- Delta Math - Black River Elementary Team incorporates the Ottawa ISD Delta Math RtI Program.The Delta Math RtI Program was developed to support schools in their efforts to identify struggling math students and to respond to their individual needs.
Grade level readiness screeners are designed to be used as universal screeners.
All children entering each grade level are screened for targeted learning gaps.
Interventions are scheduled and provided “just in time” to fill these gaps and
increase each students readiness to learn. Winter and spring grade level readiness
screeners are used to measure each student’s response to the intervention.
Delta Math Readiness Screeners focus on whole numbers and fractions for grades 1 through
5 and fractions, integers, linear expressions and equations for grades 6 through 8.
Delta Math readiness standards have also been modified to align to Common Core
Accelerated Math - What is it? Accelerated Math is a computer program that helps provide the students with the essential math practice component in math class. This classroom proven software:
- Creates math assignments tailored to each student's current level.
- Automatically scores all math practices, including assignments and tests.
- Provides ongoing feedback on students' daily practice.
- Helps the teacher differentiate math instruction, addressing each student's individual needs.
To find out more information about how Accelerated Math works, see www.renlearn.com
Home Connect:Home Connect is a program that works with Accelerated Math and Accelerated Reader. This program allows parents and students to access and share information about student progress in Accelerated Math and Accelerated Reader. This program can be accessed by clicking on the link below:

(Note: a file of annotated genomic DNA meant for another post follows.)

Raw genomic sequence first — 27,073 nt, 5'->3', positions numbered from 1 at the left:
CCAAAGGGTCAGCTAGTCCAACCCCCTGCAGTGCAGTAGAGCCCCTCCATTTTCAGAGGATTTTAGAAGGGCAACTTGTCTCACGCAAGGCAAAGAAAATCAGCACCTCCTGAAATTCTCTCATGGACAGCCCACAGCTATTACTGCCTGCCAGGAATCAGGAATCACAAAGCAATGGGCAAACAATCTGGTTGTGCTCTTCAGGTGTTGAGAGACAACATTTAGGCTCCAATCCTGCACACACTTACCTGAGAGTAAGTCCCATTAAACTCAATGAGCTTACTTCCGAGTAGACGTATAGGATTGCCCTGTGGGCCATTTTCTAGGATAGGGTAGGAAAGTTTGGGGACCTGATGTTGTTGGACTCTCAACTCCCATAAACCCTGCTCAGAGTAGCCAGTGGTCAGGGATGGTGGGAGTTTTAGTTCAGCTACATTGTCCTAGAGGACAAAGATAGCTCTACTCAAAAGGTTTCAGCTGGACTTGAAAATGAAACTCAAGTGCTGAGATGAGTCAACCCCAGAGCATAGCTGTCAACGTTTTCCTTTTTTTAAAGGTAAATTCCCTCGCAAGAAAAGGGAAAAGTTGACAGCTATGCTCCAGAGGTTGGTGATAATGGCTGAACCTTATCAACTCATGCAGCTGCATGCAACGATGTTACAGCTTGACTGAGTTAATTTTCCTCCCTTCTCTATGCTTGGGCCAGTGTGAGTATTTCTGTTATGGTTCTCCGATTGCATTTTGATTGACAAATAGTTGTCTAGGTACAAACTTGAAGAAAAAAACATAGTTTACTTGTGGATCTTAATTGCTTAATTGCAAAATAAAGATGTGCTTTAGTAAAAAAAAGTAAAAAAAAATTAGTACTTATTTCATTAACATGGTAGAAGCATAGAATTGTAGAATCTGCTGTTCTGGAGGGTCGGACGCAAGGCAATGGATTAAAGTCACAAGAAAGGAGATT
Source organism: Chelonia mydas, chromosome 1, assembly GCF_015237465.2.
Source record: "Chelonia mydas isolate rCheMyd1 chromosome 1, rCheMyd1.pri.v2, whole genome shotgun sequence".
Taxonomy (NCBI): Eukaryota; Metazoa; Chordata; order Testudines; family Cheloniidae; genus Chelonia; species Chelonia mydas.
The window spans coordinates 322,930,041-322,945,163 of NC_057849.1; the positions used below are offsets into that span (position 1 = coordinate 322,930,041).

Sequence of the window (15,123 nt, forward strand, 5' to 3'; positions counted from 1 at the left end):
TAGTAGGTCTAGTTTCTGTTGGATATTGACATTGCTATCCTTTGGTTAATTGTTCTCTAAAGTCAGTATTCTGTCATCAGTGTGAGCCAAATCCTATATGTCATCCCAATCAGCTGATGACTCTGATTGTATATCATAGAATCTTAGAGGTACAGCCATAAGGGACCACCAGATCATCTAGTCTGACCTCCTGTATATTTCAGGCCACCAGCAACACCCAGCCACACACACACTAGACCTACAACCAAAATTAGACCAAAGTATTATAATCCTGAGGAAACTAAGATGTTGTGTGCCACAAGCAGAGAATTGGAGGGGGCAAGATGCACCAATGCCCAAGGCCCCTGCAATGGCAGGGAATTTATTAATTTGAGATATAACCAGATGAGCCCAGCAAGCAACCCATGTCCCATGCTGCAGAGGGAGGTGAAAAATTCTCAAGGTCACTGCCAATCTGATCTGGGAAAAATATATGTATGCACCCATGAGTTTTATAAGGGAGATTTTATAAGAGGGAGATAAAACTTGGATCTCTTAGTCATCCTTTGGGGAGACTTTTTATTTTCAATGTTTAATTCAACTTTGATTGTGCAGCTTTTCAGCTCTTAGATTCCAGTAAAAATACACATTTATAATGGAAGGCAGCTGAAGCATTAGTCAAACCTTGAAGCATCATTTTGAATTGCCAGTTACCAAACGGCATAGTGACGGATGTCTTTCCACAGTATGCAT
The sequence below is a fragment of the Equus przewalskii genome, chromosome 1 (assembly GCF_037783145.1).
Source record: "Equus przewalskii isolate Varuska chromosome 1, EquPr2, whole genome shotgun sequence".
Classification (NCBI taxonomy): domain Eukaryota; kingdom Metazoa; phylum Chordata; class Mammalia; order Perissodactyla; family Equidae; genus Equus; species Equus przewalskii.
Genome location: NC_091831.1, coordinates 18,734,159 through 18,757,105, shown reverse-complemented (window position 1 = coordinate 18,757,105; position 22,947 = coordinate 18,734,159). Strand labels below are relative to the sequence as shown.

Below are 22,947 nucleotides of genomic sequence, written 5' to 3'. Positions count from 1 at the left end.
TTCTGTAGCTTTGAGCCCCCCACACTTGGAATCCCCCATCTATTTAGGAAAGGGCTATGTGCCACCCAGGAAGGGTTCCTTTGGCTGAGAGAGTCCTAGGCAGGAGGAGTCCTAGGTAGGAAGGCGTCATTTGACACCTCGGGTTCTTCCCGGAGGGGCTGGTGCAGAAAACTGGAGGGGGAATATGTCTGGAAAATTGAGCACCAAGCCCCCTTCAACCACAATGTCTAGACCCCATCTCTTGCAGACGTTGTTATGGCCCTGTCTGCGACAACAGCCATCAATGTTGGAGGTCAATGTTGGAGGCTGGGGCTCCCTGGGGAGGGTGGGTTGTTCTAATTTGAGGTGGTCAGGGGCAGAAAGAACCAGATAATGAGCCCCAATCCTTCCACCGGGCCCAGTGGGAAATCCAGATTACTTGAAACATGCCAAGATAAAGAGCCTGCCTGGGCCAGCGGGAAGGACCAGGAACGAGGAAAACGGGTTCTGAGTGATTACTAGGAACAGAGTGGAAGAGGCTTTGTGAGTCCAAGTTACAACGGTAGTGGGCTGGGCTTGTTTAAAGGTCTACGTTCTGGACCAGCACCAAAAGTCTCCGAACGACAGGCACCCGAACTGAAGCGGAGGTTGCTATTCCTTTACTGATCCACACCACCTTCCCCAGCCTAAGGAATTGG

Accelerated Math Summary:
- Student gets a practice.
- Student works out problems on the practice.
- Student scores assignment with scantron, home connect, neo, or responder.
- Student receives a TOPS Report with results and another practice.
- Student shows the teacher the TOPS Report.
- Teacher signs/initials the TOPS Report and gives feedback/acknowledgement.
- Student corrects any incorrect answers.
- Student begins working on the next practice.
- Student continues this process until he/she is ready to test on objectives.
- Title 1 teacher will print tests when students are ready.
- How to scan (score an assignment)…
- Home Connect - Students can score Practices and Exercise
- What are the Assignments/How do students get them?
- Practices – are regular (daily) assignments, the computer chooses from any and all of the objectives that has been assigned by the teacher. This is automatically printed when the previous practice is scored.
- Exercises – These are assignments that are printed specifically by the teacher. The teacher can print to specific objectives in which she believes the student needs extra help or practice.
- Tests – These assignments are printed by the teacher when the computer shows the student is ready to test on objectives. When a student has answered 6 consecutive questions correctly on a practice the computer will show the student is ready for a test. The objectives on this test will only be the objectives the student is ready to prove mastery.
- Diagnostic Tests – These assignments are printed by the teacher on specific objectives that she wants to assess students’ knowledge. This could be as a pre-test or as a way to allow students to master objectives without the extra practice on practices or exercises.
- Accelerated Math WARNING:
Parents, We are glad that you want to help your child to be successful. We want them to be successful, as well. Please only help your child after he or she has scored/graded an assignment. When students are helped on assignments, it tricks the computer program to believing they know the objective/skills and allows us to print a test when they are really not ready for a test. This leads to poor grades on tests. We put test grades in the progress monitoring, but we do not put practices or exercises in the progress monitoring. Please help us by allowing the students to do their own work on an assignment, then after they have scored/graded the assignment, you may correct it with your child. This will allow your child's true understanding of the material to be recorded in the computer and in turn allows them to only get a test when they are truly ready for them. Thanks for your help.